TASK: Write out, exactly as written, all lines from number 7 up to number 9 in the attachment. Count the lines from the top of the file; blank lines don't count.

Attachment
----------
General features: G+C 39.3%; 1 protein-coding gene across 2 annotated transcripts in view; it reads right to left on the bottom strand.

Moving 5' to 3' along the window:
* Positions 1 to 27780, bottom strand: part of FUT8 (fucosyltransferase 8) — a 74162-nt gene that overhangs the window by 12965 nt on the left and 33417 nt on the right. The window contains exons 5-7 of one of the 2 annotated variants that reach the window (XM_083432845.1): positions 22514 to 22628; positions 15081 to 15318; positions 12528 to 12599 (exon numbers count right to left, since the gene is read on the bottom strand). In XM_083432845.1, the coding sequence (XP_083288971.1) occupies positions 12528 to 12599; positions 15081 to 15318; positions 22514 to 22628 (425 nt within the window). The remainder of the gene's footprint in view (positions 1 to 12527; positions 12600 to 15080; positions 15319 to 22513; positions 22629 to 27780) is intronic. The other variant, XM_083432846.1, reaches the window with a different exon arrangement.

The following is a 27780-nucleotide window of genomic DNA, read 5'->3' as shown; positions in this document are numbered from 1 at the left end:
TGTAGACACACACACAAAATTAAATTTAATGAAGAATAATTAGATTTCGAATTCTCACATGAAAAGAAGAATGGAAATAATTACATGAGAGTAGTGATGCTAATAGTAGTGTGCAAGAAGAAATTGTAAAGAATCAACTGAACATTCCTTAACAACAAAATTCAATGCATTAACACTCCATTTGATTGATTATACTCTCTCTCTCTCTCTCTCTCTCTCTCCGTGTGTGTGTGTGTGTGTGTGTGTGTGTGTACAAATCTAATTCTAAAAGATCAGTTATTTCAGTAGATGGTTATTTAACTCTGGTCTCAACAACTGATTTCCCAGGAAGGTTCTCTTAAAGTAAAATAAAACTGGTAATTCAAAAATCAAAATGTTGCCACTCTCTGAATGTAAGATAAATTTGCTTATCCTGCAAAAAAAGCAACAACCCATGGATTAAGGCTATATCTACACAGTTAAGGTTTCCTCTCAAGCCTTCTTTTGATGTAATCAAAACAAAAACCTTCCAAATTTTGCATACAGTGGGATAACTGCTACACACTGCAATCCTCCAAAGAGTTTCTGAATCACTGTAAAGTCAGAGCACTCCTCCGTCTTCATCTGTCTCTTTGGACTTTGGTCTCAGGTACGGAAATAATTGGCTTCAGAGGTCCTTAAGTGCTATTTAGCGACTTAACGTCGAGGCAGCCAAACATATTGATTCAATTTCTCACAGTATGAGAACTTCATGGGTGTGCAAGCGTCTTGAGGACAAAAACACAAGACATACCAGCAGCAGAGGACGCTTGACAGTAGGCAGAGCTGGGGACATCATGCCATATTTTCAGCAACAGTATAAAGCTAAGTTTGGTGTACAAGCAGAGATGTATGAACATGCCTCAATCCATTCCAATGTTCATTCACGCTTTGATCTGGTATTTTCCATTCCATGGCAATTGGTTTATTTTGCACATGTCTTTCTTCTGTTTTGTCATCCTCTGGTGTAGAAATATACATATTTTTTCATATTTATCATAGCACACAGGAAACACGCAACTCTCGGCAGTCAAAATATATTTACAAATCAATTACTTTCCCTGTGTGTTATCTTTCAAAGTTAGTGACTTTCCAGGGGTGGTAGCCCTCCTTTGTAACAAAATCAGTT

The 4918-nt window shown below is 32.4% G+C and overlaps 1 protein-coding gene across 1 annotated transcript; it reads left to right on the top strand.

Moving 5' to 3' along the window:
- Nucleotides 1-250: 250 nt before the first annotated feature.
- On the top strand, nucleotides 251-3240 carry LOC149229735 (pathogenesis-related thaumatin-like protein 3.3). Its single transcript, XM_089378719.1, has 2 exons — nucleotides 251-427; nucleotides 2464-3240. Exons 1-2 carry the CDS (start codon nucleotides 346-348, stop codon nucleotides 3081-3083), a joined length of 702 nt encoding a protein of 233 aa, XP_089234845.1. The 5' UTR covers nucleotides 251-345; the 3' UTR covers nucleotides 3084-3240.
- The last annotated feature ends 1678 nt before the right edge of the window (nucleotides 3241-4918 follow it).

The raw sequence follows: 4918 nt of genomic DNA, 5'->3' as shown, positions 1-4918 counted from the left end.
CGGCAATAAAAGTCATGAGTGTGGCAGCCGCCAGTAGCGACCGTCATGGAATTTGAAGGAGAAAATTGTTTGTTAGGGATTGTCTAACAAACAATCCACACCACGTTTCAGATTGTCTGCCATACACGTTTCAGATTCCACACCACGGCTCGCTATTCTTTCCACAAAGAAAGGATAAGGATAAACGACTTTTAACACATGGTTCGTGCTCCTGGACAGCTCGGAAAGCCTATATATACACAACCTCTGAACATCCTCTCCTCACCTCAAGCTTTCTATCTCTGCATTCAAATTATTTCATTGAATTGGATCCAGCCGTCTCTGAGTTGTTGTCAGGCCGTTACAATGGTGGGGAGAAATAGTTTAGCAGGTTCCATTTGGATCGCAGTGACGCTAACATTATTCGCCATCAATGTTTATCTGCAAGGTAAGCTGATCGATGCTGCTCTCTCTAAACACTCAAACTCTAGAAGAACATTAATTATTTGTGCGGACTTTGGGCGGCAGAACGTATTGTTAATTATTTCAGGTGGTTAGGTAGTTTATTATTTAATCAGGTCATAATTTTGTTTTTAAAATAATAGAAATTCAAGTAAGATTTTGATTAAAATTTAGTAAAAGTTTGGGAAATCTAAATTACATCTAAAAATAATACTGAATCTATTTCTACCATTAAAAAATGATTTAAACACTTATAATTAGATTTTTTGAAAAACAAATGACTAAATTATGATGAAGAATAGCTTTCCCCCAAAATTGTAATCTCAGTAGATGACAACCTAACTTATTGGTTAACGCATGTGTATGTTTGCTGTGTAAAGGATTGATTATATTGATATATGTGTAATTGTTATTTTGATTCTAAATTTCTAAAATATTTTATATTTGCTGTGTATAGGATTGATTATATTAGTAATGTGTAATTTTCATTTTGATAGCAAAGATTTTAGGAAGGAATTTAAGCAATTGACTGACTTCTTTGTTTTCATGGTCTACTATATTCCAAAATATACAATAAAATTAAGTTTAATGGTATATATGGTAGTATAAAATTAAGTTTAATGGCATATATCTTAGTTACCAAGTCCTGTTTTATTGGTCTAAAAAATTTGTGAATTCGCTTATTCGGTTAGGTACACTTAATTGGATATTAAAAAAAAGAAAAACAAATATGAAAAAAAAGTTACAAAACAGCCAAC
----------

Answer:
Moving 5' to 3' along the window:
- Nucleotides 1-250: 250 nt before the first annotated feature.
- On the top strand, nucleotides 251-3240 carry LOC149229735 (pathogenesis-related thaumatin-like protein 3.3). Its single transcript, XM_089378719.1, has 2 exons — nucleotides 251-427; nucleotides 2464-3240. Exons 1-2 carry the CDS (start codon nucleotides 346-348, stop codon nucleotides 3081-3083), a joined length of 702 nt encoding a protein of 233 aa, XP_089234845.1. The 5' UTR covers nucleotides 251-345; the 3' UTR covers nucleotides 3084-3240.